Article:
And that’s what Jesus did. Jesus raised the leper to new life. He made him clean. But Jesus gave the man two clear orders. First, go to the priests and offer the sacrifice of Moses. And secondly, see that you don’t tell anyone about this, but let the miracle speak for itself as a testimony to those in power. Each of these deserves some brief comment.
First, Jesus wanted the man to follow the existing religious laws of the day. But I thought Jesus came to do something new you might be thinking. Well yes. But, there’s a catch. There was only one way for this man to ever be accepted into society again, and that was to be declared clean by a priest.  Yes, Jesus has made him clean, but only a priest of Israel could declare him clean so that others would accept him back into the community.
And secondly, Jesus has no interest whatsoever in being made known to the community or the religious authorities. In fact, it wouldn’t be a false statement to say that Jesus didn’t come to make Jesus famous, but that he came to make the Kingdom of God famous.
The Kingdom of God, the life of the new creation, the time when sin and death have been dealt the final blow and the kairos moment has come for salvation. That’s what Jesus came to announce. And, and this might be shocking, I think Jesus would have been fine if people he taught, people he healed, people he loved forgot his name, forgot his face.
It wasn’t about Jesus for Jesus. It wasn’t about how to make a name, build an empire, create a brand. It was how to bring heaven to earth, how to make the broken whole and the leper clean. That’s the kingdom of God.
But then, why do we humans spend so much time trying to make a name for ourselves? Why are people trying to make Jesus famous instead of announcing the kingdom rule of God?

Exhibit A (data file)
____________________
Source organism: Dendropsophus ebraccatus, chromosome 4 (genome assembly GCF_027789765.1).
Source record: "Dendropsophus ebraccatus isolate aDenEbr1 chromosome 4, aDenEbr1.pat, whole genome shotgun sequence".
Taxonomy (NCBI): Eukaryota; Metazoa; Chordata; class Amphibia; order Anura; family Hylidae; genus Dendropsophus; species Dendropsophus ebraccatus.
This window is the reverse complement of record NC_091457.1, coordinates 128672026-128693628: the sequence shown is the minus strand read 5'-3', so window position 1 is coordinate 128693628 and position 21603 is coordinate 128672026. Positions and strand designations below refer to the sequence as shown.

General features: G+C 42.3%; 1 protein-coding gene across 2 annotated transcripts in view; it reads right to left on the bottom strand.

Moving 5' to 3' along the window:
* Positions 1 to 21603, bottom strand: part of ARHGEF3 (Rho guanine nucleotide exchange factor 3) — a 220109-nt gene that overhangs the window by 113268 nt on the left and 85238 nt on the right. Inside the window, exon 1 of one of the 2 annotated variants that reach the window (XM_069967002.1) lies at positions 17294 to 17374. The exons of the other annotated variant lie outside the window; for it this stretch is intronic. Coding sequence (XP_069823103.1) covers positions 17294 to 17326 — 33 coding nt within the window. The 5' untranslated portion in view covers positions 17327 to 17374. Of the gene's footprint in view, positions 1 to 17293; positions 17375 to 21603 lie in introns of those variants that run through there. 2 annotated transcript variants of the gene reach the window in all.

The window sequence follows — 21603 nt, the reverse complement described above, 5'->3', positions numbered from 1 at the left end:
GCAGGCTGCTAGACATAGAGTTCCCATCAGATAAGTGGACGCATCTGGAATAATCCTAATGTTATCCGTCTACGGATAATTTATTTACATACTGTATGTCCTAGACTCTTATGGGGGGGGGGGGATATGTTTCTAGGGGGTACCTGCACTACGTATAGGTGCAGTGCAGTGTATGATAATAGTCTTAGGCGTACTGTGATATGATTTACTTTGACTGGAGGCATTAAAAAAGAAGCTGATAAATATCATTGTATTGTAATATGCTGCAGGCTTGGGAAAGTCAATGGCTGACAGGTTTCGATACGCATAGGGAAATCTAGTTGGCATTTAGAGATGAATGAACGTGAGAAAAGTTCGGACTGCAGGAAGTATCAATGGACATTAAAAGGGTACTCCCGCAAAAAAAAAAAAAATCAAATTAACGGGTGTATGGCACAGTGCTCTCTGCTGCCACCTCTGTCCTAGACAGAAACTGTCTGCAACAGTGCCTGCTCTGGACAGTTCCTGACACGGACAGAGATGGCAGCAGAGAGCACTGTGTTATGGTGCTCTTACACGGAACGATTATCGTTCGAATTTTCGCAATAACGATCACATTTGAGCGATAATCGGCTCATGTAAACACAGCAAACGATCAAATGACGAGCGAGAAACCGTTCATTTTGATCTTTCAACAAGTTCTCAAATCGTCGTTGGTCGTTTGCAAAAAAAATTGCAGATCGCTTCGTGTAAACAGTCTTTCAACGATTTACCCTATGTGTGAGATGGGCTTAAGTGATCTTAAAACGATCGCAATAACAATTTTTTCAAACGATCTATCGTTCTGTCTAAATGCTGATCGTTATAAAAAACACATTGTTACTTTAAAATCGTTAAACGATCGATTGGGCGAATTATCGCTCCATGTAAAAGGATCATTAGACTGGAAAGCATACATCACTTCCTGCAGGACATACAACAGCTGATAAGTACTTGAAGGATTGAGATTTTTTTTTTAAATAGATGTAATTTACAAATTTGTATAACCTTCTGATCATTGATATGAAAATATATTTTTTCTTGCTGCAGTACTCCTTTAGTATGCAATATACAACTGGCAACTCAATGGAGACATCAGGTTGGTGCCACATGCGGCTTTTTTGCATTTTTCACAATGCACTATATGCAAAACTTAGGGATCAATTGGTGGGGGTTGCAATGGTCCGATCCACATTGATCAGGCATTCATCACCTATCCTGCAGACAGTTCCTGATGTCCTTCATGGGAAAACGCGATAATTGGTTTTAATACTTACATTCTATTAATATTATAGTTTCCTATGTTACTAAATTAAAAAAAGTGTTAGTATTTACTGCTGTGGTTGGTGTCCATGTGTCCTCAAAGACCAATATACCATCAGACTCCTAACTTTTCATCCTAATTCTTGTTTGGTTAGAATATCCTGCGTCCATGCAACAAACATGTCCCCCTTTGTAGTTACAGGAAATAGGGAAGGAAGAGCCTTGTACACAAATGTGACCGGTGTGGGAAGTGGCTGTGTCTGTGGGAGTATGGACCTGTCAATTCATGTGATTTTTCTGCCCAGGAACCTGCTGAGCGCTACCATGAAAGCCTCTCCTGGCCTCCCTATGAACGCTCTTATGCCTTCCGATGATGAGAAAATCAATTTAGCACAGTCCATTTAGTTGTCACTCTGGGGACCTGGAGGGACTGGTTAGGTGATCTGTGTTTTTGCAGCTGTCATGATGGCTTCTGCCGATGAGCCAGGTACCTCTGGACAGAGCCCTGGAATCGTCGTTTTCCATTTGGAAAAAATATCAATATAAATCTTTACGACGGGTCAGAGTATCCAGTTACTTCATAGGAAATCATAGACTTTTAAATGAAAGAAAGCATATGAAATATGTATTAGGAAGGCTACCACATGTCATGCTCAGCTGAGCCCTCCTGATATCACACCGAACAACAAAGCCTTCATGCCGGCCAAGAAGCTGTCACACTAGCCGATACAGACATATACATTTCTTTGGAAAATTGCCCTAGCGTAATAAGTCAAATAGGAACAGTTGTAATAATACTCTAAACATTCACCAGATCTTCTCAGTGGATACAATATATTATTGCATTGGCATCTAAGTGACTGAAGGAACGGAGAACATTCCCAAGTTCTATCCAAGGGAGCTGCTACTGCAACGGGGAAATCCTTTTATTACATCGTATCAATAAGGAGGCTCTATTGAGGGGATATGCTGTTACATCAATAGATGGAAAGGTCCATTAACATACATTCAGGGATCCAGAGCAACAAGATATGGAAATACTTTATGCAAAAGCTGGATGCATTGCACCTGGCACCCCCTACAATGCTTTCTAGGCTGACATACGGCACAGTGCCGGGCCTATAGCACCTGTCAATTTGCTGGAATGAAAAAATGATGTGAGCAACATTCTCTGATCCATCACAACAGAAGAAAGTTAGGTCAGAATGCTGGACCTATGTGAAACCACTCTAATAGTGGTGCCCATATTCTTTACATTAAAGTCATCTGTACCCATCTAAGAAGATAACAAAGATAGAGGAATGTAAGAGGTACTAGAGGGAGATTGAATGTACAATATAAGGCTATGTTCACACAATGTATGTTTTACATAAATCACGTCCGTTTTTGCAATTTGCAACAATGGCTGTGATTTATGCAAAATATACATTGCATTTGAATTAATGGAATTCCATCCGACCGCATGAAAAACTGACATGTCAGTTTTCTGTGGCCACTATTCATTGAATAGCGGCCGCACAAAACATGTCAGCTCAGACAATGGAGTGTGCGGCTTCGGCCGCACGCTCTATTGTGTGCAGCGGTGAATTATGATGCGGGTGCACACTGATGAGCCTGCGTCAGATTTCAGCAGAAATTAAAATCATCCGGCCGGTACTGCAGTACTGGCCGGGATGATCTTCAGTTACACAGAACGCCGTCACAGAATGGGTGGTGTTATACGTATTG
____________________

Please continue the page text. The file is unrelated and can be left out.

I think it comes down to trying to fit in with the culture. And I have to admit, I’m pretty comfortable in our culture. I like a lot of things we have going for us here. But, I also have to admit, that there are parts of our culture that are just wrong. Things that go against the grain of the kingdom.
And this constant obsession with fame and fortune is one of them. We often hear the old chestnut, “You can’t take it with you!” But boy, do people try. I’ve heard the phrase “he who dies with the most toys, wins” more times than I can count. And I’ve even seen something like that play out in churches.
During this pandemic, I’ve seen it happen also—even among United Methodists. I’ve seen churches crow that they’ve had more people attending during COVID than before. I’ve heard people celebrating the fact that they’re getting more people to come in than the other churches.
This is behavior that is unbecoming in the kingdom. If Jesus were here, he’d run away from those churches and go to another town.
Folks, we live in a time, like it or not, when the world tells us that in order to be successful, you need to be well known. But let’s learn from Jesus. Jesus didn’t come to make a name for himself. Rather, he came to bring about the kingdom of God. And that kingdom doesn’t work on the rules that makes society tick. It doesn’t reward popularity, it rewards humility and service. Didn’t Jesus say not to even let your left hand know what your right hand is doing?
And for each of us, and us as a church community, we need not be worried about making a name for us. It’s ok if no one knows that Rocherty exists. But what want them to know that the love of God exists. We want them to know that the Kingdom exists. After all, we don’t pray that thy church come but that your kingdom come.
Let’s keep working to make the kingdom known. Let’s keep working to help all we meet know their worth, to us, but more importantly, to God. Amen.